A RULE book is also code a conduct; obey the rules correctly and you will always find yourself within the law, whether it's playing to the rules of Association Football, or abiding by the laws of the highway as a driver and obeying the Highway Code. During a recent trawl through the Bugle archives, the following newspaper cutting was discovered from November 1934, entitled "Speeding Lorries".
This in turn led to some research into speed limits in general, when they were first enforced in this country, etc., and a surprising anomaly came to light. But first, who was caught speeding 78 years ago? "William Samuel Bakewell, aged 19, of New Street, Bloxwich, was fined 40 shillings at Walsall for exceeding the speed limit when driving his lorry between Bloxwich and Walsall.
In other cases of speeding, Edwin William Mason, aged 22, of Garden Street, Walsall, was fined 20 shillings, and Frederick Pardoe aged 18, of Heathcliffe Road, Birmingham was fined 40 shillings."
The report doesn't specify the speeds the three drivers were doing at the time, but the different fine tariffs suggest a speeding scale was in force. (In comparison these days, if caught speeding just fractionally above 30 mph in a 30 mph limit zone, the fine is £60 plus 3 points on your licence).
The first speed limits in the United Kingdom were set by a series of restrictive Locomotive Acts in 1861, 1865 and 1868, the first introducing a maximum limit of 10 mph. In 1865 the so called "Red Flag Act" reduced the limit to 4 mph in the country and just 2 mph in the town and required a man with a red flag or lantern to walk 60 yards ahead of each vehicle and warn horse riders and horse drawn traffic of the approach of a self-propelled machine. In 1896, after an intense lobby by motor vehicle enthusiasts, the Locomotives on Highway Act was introduced, allowing the speed limit to be raised to 14 mph, and the London to Brighton Veteran Car Run commemorates the passing of this Act. The speed limit for cars was then raised to 20 mph in 1903 and remained in force until 1931 when all speed limits for cars and motorcycles were abolished under the Road Traffic Act of 1930. The government said at the time, "The existing speed limit was so universally disobeyed that its maintenance brought the law into contempt."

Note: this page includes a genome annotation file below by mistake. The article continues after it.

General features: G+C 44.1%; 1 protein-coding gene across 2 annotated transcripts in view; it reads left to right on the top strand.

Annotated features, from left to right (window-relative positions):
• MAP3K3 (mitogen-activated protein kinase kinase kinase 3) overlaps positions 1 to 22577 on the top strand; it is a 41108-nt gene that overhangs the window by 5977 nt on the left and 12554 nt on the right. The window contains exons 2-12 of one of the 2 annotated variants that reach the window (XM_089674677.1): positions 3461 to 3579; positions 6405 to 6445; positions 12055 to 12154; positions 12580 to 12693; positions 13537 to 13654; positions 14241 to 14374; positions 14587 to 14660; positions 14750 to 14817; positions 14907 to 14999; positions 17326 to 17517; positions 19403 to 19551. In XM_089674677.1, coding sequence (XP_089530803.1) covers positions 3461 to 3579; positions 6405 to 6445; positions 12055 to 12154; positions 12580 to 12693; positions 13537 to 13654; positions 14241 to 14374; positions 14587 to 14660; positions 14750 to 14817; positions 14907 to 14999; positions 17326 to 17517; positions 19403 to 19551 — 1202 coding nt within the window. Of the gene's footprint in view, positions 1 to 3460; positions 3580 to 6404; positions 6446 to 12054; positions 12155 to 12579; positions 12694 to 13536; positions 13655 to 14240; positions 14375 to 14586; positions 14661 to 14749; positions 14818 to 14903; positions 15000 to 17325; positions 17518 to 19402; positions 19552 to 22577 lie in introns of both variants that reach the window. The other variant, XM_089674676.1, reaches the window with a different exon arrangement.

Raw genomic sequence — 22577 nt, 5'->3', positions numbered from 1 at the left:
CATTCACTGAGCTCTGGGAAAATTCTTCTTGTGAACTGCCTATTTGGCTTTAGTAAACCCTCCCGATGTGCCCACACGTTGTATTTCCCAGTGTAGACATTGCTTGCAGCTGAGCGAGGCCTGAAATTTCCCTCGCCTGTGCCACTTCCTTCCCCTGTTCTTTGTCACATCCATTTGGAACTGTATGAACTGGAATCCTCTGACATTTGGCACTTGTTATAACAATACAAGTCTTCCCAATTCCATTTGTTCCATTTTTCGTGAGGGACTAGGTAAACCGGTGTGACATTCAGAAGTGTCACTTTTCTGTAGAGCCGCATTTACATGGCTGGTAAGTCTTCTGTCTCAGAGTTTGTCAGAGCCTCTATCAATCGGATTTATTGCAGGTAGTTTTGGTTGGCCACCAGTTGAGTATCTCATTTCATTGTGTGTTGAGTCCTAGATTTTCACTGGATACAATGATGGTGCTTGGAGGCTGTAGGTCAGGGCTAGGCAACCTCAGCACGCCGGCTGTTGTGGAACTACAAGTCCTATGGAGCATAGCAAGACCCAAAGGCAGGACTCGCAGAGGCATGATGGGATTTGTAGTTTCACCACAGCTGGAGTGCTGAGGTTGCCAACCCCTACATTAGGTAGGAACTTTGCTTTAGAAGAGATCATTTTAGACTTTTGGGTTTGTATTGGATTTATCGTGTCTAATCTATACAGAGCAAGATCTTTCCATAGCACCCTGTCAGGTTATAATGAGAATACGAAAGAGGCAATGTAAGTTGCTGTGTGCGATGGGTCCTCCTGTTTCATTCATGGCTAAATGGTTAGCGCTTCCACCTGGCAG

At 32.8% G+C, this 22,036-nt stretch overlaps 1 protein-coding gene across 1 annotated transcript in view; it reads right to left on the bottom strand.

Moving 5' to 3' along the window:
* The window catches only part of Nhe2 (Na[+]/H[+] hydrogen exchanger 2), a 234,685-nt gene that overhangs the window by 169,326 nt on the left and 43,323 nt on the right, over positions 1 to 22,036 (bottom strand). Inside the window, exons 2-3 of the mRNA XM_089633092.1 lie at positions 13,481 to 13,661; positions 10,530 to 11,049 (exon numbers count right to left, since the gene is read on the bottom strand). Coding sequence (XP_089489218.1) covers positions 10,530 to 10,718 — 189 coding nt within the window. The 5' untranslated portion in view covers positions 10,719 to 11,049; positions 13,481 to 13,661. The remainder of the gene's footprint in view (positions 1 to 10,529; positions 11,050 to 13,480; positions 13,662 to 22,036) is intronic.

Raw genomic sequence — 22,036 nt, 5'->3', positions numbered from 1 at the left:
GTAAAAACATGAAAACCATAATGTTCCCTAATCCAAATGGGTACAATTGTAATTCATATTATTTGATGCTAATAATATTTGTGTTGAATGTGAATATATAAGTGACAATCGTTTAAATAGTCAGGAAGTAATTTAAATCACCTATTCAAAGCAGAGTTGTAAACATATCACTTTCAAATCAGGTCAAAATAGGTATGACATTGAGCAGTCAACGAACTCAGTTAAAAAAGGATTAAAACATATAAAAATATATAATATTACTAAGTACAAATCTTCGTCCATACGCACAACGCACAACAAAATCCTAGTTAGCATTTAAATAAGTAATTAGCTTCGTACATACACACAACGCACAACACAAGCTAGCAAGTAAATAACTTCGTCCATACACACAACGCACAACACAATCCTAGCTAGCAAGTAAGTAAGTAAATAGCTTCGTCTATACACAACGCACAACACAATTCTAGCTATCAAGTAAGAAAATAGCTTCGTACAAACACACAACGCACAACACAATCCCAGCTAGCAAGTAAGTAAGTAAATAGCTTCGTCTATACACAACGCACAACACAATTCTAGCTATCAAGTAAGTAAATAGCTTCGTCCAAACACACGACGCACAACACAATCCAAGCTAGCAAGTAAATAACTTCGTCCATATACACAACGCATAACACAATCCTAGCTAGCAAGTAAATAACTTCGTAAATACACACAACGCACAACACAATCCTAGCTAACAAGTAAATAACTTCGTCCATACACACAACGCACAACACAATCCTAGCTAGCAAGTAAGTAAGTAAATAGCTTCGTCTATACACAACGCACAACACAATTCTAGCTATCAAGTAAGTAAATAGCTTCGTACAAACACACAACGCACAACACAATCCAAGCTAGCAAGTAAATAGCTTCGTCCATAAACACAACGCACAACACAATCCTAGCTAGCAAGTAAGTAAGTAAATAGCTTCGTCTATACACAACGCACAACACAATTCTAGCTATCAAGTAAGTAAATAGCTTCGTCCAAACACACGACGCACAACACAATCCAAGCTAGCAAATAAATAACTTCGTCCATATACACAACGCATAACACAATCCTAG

For the only time in the modern era of motorised traffic on British roads, car drivers were not restricted to certain speeds, and ironically during the years 1930 to 1935 road fatalities, which were extraordinarily high anyway, were reduced by 11%. But this freedom enjoyed by relatively few private car owners was short lived and the Road Traffic Act of 1934, created by Leslie Hore-Belisha, then the Minister of Transport, introduced a 30 mph speed limit in built up areas for cars and motorcycles which came into force on 18th March 1935, and has remained virtually unaltered ever since.
But how fast were our three young speeding lorry drivers from Birmingham and the Black Country going back in 1934? The speed limit for cars may have been abolished in 1931, but the same Act had imposed a 30 mph speed limit on coach services, bus services and most HGVs. It’s therefore safe to assume that all three were travelling in excess of 30 mph.